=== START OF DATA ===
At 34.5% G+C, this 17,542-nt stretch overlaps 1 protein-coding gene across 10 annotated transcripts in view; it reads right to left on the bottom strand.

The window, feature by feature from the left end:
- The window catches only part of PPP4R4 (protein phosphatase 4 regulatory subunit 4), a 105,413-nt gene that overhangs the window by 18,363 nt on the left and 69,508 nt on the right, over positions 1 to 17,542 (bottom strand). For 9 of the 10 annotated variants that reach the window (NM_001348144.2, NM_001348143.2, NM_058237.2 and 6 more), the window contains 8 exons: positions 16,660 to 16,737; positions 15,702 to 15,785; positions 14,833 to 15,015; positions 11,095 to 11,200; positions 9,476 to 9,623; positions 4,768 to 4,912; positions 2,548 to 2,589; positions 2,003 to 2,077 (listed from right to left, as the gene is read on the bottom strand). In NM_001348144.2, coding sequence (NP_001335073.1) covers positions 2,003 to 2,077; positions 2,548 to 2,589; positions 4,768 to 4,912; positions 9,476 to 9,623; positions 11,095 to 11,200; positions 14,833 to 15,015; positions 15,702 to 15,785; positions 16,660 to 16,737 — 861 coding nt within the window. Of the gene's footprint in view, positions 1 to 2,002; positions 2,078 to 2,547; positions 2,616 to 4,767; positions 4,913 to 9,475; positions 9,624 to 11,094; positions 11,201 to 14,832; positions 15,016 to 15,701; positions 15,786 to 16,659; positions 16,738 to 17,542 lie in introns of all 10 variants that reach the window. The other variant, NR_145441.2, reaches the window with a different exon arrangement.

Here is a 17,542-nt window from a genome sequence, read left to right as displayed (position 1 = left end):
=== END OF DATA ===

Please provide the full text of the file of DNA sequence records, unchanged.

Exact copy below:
At 34.5% G+C, this 17,542-nt stretch overlaps 1 protein-coding gene across 10 annotated transcripts in view; it reads right to left on the bottom strand.

The window, feature by feature from the left end:
- The window catches only part of PPP4R4 (protein phosphatase 4 regulatory subunit 4), a 105,413-nt gene that overhangs the window by 18,363 nt on the left and 69,508 nt on the right, over positions 1 to 17,542 (bottom strand). For 9 of the 10 annotated variants that reach the window (NM_001348144.2, NM_001348143.2, NM_058237.2 and 6 more), the window contains 8 exons: positions 16,660 to 16,737; positions 15,702 to 15,785; positions 14,833 to 15,015; positions 11,095 to 11,200; positions 9,476 to 9,623; positions 4,768 to 4,912; positions 2,548 to 2,589; positions 2,003 to 2,077 (listed from right to left, as the gene is read on the bottom strand). In NM_001348144.2, coding sequence (NP_001335073.1) covers positions 2,003 to 2,077; positions 2,548 to 2,589; positions 4,768 to 4,912; positions 9,476 to 9,623; positions 11,095 to 11,200; positions 14,833 to 15,015; positions 15,702 to 15,785; positions 16,660 to 16,737 — 861 coding nt within the window. Of the gene's footprint in view, positions 1 to 2,002; positions 2,078 to 2,547; positions 2,616 to 4,767; positions 4,913 to 9,475; positions 9,624 to 11,094; positions 11,201 to 14,832; positions 15,016 to 15,701; positions 15,786 to 16,659; positions 16,738 to 17,542 lie in introns of all 10 variants that reach the window. The other variant, NR_145441.2, reaches the window with a different exon arrangement.

Here is a 17,542-nt window from a genome sequence, read left to right as displayed (position 1 = left end):